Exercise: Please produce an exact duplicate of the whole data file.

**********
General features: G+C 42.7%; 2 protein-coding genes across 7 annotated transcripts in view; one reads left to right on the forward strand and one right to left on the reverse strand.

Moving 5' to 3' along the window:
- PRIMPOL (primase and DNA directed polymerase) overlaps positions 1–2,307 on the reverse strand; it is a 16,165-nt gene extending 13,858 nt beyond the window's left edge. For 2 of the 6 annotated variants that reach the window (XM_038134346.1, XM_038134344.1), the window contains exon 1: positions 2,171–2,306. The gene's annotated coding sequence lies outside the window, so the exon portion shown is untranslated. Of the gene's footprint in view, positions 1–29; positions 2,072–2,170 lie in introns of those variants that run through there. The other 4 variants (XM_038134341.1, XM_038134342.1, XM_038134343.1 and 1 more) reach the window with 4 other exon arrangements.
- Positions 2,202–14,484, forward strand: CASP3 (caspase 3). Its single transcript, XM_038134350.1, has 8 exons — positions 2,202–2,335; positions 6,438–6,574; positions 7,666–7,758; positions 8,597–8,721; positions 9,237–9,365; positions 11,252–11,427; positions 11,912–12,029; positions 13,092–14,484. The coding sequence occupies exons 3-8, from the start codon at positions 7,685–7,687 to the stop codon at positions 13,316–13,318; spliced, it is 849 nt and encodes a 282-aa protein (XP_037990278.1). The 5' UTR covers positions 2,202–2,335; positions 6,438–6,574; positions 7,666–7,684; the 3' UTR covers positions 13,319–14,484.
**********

General features: G+C 42.7%; 2 protein-coding genes across 7 annotated transcripts in view; one reads left to right on the forward strand and one right to left on the reverse strand.

Moving 5' to 3' along the window:
- PRIMPOL (primase and DNA directed polymerase) overlaps positions 1–2,307 on the reverse strand; it is a 16,165-nt gene extending 13,858 nt beyond the window's left edge. For 2 of the 6 annotated variants that reach the window (XM_038134346.1, XM_038134344.1), the window contains exon 1: positions 2,171–2,306. The gene's annotated coding sequence lies outside the window, so the exon portion shown is untranslated. Of the gene's footprint in view, positions 1–29; positions 2,072–2,170 lie in introns of those variants that run through there. The other 4 variants (XM_038134341.1, XM_038134342.1, XM_038134343.1 and 1 more) reach the window with 4 other exon arrangements.
- Positions 2,202–14,484, forward strand: CASP3 (caspase 3). Its single transcript, XM_038134350.1, has 8 exons — positions 2,202–2,335; positions 6,438–6,574; positions 7,666–7,758; positions 8,597–8,721; positions 9,237–9,365; positions 11,252–11,427; positions 11,912–12,029; positions 13,092–14,484. The coding sequence occupies exons 3-8, from the start codon at positions 7,685–7,687 to the stop codon at positions 13,316–13,318; spliced, it is 849 nt and encodes a 282-aa protein (XP_037990278.1). The 5' UTR covers positions 2,202–2,335; positions 6,438–6,574; positions 7,666–7,684; the 3' UTR covers positions 13,319–14,484.